I live in the middle of a biggish city, a city known for its theaters and art galleries and museums and music and literature, and this means that every single day and night multiple artsy things are happening all over the place.
This means that every single day and night I could be out enjoying something artsy. The choices! The variety! The endless opportunities!
But the part of me that stands in the shampoo aisle, needing to buy shampoo and gazing from one shelf to the other, trying and failing to take in the dozens –hundreds– of species and sub-species and genuses (is that the right term?) of shampoo, and then walks away exhausted, overwhelmed, and shampoo-less, is the same part of me that tends to end up most nights lying on my porch swing reading instead of heading out into the cauldron of artistic activities that boils city-wide.
Wow, that above paragraph is a big mess, isn’t it. I’m not heading back in to change a word, though. I’m plowing on to tell you that instead of lying on my porch swing reading, my friend Kingsley and I headed out to the Kinship of Rivers Festival, held yesterday at the Soap Factory art gallery in NE Minneapolis.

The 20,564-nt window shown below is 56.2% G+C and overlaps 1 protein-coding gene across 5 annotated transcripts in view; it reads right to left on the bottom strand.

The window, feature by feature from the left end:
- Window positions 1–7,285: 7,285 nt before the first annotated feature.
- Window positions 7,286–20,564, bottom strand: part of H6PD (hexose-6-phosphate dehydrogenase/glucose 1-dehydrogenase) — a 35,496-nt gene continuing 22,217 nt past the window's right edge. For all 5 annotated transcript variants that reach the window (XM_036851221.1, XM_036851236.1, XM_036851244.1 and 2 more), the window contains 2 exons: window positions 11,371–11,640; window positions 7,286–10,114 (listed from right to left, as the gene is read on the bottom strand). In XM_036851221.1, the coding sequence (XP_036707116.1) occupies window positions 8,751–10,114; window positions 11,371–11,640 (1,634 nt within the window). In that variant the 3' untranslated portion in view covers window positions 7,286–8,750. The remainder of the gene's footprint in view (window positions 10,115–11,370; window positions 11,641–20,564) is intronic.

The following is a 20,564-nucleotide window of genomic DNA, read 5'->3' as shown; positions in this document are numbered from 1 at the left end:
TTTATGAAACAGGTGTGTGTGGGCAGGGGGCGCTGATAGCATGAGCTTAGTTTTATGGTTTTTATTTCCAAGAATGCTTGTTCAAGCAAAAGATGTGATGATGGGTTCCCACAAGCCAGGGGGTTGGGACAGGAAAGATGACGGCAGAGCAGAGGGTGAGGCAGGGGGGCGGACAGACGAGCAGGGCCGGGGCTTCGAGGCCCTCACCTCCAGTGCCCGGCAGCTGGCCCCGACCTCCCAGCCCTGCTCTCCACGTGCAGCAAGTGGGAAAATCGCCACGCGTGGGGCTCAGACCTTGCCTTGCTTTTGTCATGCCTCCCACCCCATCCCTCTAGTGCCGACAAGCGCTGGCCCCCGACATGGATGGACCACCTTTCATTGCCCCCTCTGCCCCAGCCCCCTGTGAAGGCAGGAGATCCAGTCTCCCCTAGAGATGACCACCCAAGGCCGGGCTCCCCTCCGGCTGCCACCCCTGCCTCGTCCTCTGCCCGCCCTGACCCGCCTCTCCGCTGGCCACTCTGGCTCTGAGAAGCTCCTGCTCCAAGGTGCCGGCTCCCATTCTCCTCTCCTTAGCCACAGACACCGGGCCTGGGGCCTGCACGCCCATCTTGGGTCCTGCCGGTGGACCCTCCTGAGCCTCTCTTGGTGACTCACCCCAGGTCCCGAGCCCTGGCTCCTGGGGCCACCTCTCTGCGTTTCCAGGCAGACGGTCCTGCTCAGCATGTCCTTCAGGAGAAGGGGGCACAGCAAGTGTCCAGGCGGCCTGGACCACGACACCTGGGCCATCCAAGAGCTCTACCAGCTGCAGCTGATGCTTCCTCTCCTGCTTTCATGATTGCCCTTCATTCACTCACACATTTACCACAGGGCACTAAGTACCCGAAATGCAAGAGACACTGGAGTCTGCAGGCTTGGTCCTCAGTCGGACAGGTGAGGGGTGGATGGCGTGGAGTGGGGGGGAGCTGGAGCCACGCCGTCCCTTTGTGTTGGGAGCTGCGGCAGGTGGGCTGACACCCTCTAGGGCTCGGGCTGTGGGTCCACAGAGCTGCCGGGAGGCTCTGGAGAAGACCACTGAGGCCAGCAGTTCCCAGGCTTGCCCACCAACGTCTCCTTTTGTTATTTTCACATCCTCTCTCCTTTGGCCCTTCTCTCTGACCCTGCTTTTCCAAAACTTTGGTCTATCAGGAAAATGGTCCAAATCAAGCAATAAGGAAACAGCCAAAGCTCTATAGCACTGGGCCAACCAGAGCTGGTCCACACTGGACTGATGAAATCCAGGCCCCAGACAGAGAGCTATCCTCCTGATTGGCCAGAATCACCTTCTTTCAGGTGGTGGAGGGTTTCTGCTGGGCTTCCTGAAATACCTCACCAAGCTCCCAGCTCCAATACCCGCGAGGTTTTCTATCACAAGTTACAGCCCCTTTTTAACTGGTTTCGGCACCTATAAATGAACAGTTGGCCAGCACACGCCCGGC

This was something that I had never done before, Kingsley had never done before, and no one at the Soap Factory, given that this is the first year the Kinship of Rivers Festival has taken place, had ever done before. It was all new to all of us.
We watched a Tibetan Buddhist monk work on a mandala made of colored sand. All day long he would pray as he made the mandala, and at 7 p.m., long after Kingsley and I were gone, the mandala would be dedicated and the sand dispersed, half to the audience members and half to the Mississippi and Yangtze rivers.
We watched a huge wind chime installation being made.
We saw a lion sculpture, and Kingsley posed beside it for a photo.
We stood in a huge room strung with small cotton flags, each containing a handmade painting, inscription or poem, each of which will be offered up to a river somewhere in the world.
Finally, Kingsley met my friend Ping, who initially mistook him for my father. Which he is not. But in the car on the way home, he said, “I sort of am, though, if you think of me as having adopted you.”